"When capitalism makes the seeking of profit its only purpose, it runs the risk of becoming an idolatrous framework, a form of worship" that produces " discarded people, then trying to hide them or make sure they are never seen", said Pope Francis, calling for a "change in the rules of the economic-social system" in favor of a "communion" economy, which "gives life, because it shares, including the poor, it uses the profits to create communion".
An audience on the "Economy of Communion", organized by the Focolare
Movement gave Pope Francis the opportunity to reiterate the need to
change an economy that neglects man and worships money as a god, "a
surrogate of eternal life". " “Individual products (cars, telephones
...) get old and wear out, but if I have money or credit, I can
immediately buy others, deluding myself of conquering death.”
In the logic of communion, the Pope also condemned cheating on taxes
and evasion, which, "before being illegal acts are acts that deny the
basic law of life: mutual care".
First, he said, you must guard against making an idol of money. "
Money is important, especially when there is none, and food, school, and
the children’s future depend on it. But it becomes an idol when it
becomes the aim. Greed, which by no coincidence is a capital sin, is the
sin of idolatry because the accumulation of money per se becomes the
aim of one’s own actions. When capitalism makes the seeking of profit
its only purpose, it runs the risk of becoming an idolatrous framework, a
form of worship. The ‘goddess of fortune’ is increasingly the new
divinity of a certain finance and of the whole system of gambling which
is destroying millions of the world’s families, and which you rightly
oppose. This idolatrous worship is a surrogate for eternal life.
Individual products (cars, telephones ...) get old and wear out, but if I
have money or credit I can immediately buy others, deluding myself of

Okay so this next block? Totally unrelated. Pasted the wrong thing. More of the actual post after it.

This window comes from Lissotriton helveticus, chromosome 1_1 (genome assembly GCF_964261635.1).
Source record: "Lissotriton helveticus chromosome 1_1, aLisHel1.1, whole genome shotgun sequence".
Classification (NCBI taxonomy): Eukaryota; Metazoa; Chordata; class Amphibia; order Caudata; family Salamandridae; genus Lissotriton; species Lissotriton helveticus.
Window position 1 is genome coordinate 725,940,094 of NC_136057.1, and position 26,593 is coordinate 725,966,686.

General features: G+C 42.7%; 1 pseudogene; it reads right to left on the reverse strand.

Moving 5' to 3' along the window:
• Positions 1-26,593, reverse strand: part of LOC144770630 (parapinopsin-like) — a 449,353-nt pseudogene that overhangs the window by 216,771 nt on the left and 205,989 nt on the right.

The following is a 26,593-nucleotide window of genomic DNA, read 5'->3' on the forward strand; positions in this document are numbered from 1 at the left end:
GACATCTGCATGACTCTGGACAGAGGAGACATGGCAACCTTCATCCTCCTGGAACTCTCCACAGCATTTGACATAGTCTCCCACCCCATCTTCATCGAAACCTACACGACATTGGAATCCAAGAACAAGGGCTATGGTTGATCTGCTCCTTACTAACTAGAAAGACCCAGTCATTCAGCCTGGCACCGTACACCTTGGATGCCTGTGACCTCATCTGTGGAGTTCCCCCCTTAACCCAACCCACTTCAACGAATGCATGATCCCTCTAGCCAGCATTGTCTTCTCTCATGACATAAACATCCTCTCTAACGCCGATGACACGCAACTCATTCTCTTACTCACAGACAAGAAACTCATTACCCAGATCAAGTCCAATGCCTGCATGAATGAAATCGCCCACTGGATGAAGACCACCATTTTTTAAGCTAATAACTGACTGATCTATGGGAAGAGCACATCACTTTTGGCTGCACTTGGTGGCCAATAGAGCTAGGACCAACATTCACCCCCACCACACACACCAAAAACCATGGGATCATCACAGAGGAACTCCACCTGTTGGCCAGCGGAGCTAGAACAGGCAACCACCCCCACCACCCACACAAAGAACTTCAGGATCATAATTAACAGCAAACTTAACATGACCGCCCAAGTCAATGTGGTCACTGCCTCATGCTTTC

conquering death. "
Thus, one understands the ethical and spiritual value of your choice
to pool profits. The best and most practical way to avoid making an idol
of money is to share it with others, above all with the poor”." Always
remember that you can not serve two masters, two masters and that "the
devil comes from the pockets."
He went on to address the subject of poverty. The Pope noted that
there have always been forms of aid to the poor, but despite the help,
those rejected by society "remain many."
"Today we have invented other
ways to care for, to feed, to teach the poor, and some of the seeds of
the Bible have blossomed into more effective institutions than those of
the past. The rationale for taxes also lies in this solidarity, which is
negated by tax avoidance and evasion which, before being illegal acts,
are acts which deny the basic law of life: mutual care".
Francis denounced that capitalism "continues to produce discarded
people whom it would then like to care for."
"The principal ethical
dilemma of this capitalism is the creation of discarded people, then
trying to hide them or make sure they are no longer seen. A serious form
of poverty in a civilization is when it is no longer able to see its
poor, who are first discarded and then hidden." "Aircraft pollute the
atmosphere, but, with a small part of the cost of the ticket, they will
plant trees to compensate for part of the damage created. Gambling
companies finance campaigns to care for the pathological gamblers that
they create. And the day that the weapons industry finances hospitals to
care for the children mutilated by their bombs, the system will have
reached its pinnacle. This is hypocrisy. "
Countering all of this, he said is the economy of communion that
never discards the person. For the Pope, " we must work toward changing
the rules of the game of the socio-economic system. Imitating the Good
Samaritan of the Gospel is not enough. The great work to do is "try not
to lose the active principle" that drives the economy of communion,
focusing on quality, not quantity. "Every time people, peoples and even
the Church have thought of saving the world in numbers, they have
produced power structures, forgetting the poor. We save our economy by
being simply salt and leaven: a difficult job, because everything
deteriorates with the passing of time. "
The Economy of Communion – he continued - will have a future if you
give it to everyone and it does not remain only inside your ‘house’.
Give it to everyone, firstly to the poor and the young, who are those
who need it most and know how to make the gift received bear fruit!".
"Capitalism knows philanthropy, not communion. It is simple to give a
part of the profits, without embracing and touching the people who
receive those ‘crumbs’. Instead, even just five loaves and two fishes
can feed the multitude if they are the sharing of all our life. In the
logic of the Gospel, if one does not give all of himself, he never gives
enough of himself."
“May the ‘no’ to an economy that kills become a
‘yes’ to an economy that lets live, because it shares, includes the
poor, uses profits to create communion.”